Thoughts in a time of distress
Boniface Muggli, Richardton
It’s been a long few weeks. Many of our lives have been uprooted. We are afraid, confused, wondering what will happen. How can we know what to do, what to think?
It helps to listen to the Gospels the Church holds out to us in these weeks of Lent. Jesus is the one who offers us the living water, so we may drink and not be thirsty again. Jesus brings the light of the world, so that the blind may see. Jesus calls us from our tombs back to life again, as he called Lazarus.
But those descriptions don’t really capture the Gospel. No, Jesus does not just bring us the water of life, the light of the world, the new life-no, he is the life, and the light, the water that quenches our thirst. In a world gone crazy, Jesus is the still center, the hope that does not fail us or abandon us. Jesus is the one who shines on us and our world, so that we may see aright, and know where we must go. He shows us what matters, and what lasts, and leads us on the ways to reach what we need most of all.
Yes, it can seem that, on the way, we must leave behind everything enjoyable, turn from everything we love and want to cling to. But we discover that what is worth loving, God also loves, and by letting go of it, we can receive it back healed, restored to life, with joy.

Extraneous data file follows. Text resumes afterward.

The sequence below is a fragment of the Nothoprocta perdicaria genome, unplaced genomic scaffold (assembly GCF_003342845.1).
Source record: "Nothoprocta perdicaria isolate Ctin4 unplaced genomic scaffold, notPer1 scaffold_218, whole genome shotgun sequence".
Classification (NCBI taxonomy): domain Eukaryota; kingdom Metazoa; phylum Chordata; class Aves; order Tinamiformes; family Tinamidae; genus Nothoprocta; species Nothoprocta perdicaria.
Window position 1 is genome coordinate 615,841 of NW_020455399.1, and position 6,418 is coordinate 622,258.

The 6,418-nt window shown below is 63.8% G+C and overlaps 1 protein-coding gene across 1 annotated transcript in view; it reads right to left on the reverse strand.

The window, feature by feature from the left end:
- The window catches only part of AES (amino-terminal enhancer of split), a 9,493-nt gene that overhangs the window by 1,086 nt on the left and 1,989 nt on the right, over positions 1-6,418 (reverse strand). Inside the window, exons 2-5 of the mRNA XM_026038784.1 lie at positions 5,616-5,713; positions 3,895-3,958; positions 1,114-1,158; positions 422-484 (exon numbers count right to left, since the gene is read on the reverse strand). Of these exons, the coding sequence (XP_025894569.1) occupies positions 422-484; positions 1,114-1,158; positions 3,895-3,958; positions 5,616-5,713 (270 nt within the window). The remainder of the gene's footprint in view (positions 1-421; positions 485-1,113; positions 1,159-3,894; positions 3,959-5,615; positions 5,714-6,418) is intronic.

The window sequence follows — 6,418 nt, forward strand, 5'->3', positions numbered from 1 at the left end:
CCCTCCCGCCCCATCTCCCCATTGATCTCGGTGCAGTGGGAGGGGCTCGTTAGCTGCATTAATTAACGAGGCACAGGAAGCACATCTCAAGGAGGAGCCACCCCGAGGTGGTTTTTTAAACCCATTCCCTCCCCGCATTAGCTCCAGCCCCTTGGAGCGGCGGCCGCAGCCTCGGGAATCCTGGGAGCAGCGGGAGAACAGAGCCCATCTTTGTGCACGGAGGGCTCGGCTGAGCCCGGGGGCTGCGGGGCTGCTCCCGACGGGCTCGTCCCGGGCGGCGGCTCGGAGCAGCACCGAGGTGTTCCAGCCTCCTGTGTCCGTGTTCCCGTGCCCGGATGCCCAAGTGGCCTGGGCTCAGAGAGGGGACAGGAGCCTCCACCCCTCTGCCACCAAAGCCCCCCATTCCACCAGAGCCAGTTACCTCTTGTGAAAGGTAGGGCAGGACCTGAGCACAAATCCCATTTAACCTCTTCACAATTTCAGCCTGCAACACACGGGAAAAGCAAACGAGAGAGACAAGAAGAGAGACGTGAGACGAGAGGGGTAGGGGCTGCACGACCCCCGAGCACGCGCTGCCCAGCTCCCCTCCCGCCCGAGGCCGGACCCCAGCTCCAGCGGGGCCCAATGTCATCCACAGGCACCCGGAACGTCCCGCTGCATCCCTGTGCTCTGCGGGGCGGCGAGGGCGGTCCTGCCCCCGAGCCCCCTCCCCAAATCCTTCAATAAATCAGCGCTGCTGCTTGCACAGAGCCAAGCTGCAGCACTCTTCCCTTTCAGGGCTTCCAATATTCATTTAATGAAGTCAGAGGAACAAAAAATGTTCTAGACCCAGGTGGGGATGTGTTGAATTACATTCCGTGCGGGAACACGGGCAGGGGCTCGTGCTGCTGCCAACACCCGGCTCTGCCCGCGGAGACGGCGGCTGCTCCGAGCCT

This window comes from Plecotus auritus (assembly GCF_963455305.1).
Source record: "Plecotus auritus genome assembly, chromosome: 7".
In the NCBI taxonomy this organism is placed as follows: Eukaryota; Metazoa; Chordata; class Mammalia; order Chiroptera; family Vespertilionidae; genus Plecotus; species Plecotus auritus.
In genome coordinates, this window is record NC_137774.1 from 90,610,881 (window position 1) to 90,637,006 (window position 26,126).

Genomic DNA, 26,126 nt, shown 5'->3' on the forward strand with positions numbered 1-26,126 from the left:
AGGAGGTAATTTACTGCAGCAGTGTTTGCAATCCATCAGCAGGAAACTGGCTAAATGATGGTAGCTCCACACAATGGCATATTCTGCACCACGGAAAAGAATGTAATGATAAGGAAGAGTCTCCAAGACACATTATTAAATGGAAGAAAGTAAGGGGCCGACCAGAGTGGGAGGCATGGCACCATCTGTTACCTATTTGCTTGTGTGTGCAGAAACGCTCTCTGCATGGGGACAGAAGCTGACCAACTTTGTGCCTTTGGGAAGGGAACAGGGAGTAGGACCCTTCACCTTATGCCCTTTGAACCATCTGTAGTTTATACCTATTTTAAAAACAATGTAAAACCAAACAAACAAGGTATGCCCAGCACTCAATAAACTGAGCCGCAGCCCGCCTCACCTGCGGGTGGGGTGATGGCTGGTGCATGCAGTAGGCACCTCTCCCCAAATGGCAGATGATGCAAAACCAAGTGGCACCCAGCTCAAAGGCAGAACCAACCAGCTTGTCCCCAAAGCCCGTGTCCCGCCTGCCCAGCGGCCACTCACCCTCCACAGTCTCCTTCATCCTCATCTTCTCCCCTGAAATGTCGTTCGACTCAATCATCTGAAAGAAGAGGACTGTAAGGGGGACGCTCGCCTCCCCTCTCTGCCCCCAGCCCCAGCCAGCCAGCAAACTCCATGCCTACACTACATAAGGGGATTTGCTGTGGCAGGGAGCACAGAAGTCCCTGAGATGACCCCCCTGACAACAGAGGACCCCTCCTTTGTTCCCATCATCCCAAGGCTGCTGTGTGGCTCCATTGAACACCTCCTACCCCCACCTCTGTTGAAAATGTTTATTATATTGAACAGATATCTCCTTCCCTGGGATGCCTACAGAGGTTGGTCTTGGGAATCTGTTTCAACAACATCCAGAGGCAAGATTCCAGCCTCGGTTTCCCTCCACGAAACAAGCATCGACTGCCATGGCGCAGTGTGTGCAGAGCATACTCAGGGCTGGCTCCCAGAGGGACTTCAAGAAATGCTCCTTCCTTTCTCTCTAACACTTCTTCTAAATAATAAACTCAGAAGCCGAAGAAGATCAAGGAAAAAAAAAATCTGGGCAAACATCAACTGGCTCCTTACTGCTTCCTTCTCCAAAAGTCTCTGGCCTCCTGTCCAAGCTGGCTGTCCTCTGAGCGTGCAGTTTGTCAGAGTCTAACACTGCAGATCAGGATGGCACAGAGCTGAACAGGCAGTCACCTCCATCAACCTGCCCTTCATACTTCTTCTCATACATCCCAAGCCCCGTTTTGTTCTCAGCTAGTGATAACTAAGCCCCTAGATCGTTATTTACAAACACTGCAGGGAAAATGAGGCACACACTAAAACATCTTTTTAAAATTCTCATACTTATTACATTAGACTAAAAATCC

This is the hidden secret of the Gospel: eternal life is not just for heaven, in some far-off future, one we may never attain. No, eternal life, and its peace and joy, already begin in part here and now. Already, when we align our will and hopes with God, we begin to taste the joy of heaven, and its goodness. Oh, there will still be plenty of suffering and trials coming as well-as we “work out our salvation in fear and trembling,” but under the brokenness, there is also, with God, a river of peace, a song of hope, even in the darkest hours.
And that means that we must listen for that hope, even when we are near despair and terror. We must declare our trust in God, even when, like Lazarus, we fear we are trapped in the tomb. Let us share that trust and hope, cling to the author of life. Let us look for him in the darkness, and point out to those around us where we see him. For, if we need Jesus in our hour of darkness, surely others, including those we love, need him too.
Boniface Muggli, OSB, is a monk and priest of Assumption Abbey, Richardton.